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Women's Health (South Africa) - - BACK TO BASICS -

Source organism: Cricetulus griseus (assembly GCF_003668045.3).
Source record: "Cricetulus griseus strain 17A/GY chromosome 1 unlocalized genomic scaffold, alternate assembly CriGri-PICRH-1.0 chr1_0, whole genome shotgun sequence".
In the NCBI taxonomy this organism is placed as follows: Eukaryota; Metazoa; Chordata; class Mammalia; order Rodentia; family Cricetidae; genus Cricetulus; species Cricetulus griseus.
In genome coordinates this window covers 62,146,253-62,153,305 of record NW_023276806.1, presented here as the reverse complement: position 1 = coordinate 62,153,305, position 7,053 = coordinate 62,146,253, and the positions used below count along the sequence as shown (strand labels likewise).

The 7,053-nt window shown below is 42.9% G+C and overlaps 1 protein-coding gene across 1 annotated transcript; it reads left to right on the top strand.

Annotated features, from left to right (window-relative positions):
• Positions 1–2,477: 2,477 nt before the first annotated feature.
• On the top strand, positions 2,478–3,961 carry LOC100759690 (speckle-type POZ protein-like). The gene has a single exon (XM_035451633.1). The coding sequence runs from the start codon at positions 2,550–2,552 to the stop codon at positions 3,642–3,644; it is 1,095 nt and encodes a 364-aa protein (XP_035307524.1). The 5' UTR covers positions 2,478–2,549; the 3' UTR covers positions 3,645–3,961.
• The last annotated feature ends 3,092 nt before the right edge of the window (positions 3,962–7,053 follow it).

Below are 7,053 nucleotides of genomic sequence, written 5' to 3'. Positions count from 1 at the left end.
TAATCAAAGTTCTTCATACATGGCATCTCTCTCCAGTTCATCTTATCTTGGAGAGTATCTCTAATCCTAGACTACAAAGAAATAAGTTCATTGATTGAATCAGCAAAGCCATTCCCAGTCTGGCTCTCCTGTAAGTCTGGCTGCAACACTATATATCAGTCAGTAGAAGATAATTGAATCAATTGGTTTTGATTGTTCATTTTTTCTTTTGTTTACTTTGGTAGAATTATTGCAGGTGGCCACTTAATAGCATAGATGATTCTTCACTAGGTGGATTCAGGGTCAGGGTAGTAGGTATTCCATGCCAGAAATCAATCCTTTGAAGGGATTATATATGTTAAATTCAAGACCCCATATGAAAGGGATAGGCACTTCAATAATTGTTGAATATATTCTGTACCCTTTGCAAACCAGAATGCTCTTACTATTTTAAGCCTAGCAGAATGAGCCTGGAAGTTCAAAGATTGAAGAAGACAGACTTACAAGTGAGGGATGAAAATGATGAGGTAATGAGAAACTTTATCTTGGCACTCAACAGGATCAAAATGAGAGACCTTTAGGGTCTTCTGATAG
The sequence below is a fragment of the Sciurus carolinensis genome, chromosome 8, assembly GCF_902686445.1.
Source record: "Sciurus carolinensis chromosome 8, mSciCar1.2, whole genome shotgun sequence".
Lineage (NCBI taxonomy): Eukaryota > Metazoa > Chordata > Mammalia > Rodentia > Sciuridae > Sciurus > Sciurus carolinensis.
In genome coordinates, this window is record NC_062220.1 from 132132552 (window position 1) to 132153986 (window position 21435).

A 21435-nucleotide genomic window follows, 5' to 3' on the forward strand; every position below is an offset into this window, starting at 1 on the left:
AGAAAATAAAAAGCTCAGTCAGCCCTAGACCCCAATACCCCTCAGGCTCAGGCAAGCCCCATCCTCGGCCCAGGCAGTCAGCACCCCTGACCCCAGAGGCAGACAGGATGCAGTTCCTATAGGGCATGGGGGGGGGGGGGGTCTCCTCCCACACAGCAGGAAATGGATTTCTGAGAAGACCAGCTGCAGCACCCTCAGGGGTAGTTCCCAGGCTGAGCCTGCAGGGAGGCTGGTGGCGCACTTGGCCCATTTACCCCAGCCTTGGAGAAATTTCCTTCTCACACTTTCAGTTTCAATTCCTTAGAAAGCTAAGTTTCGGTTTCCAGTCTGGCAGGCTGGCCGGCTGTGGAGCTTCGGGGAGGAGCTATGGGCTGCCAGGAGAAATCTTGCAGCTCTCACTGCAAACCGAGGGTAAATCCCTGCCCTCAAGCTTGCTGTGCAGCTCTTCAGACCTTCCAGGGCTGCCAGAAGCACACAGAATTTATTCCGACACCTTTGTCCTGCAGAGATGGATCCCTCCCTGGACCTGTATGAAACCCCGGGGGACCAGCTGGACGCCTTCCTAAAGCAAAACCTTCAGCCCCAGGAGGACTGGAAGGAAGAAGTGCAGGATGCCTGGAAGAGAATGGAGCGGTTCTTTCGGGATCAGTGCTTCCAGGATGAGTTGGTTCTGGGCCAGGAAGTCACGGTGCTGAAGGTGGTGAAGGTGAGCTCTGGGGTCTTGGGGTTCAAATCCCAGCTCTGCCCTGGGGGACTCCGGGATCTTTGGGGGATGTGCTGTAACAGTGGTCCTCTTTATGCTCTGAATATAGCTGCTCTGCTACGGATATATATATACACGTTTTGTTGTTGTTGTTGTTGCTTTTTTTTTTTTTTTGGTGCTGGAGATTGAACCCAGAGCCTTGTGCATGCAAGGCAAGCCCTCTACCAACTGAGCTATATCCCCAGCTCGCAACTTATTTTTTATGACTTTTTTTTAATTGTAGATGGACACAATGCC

The rea­son de­hy­dra­tion af­fects us more than men? “It’s be­cause of low­ered blood vol­ume,” ex­plains Dr Stacy Sims, an ex­er­cise phys­i­ol­o­gist. “When your oe­stro­gen and pro­ges­terone lev­els are high [dur­ing the luteal/pre­men­strual phase of your cy­cle], you lose around eight per­cent of plasma vol­ume – that’s the wa­tery part of the blood.” And the higher pro­ges­terone lev­els also cause a rest­ing rise in core body tem­per­a­ture, which can make you start to feel tired sooner, as well as de­crease your tol­er­ance for heat. That’s where sodium or salt lev­els come into play. Sodium helps trans­port wa­ter into the blood, but those el­e­vated pro­ges­terone lev­els make this harder. Pro­ges­terone fights for the same re­cep­tors as al­dos­terone (the hor­mone re­spon­si­ble for reg­u­lat­ing sodium), which in­creases the amount of sodium your body kicks out. And if you’re on the Pill or other hor­monal birth con­trol, the oe­stro­gen and pro­ges­terone in your sys­tem can be as much as six to eight times higher. Feel­ing thirsty yet?

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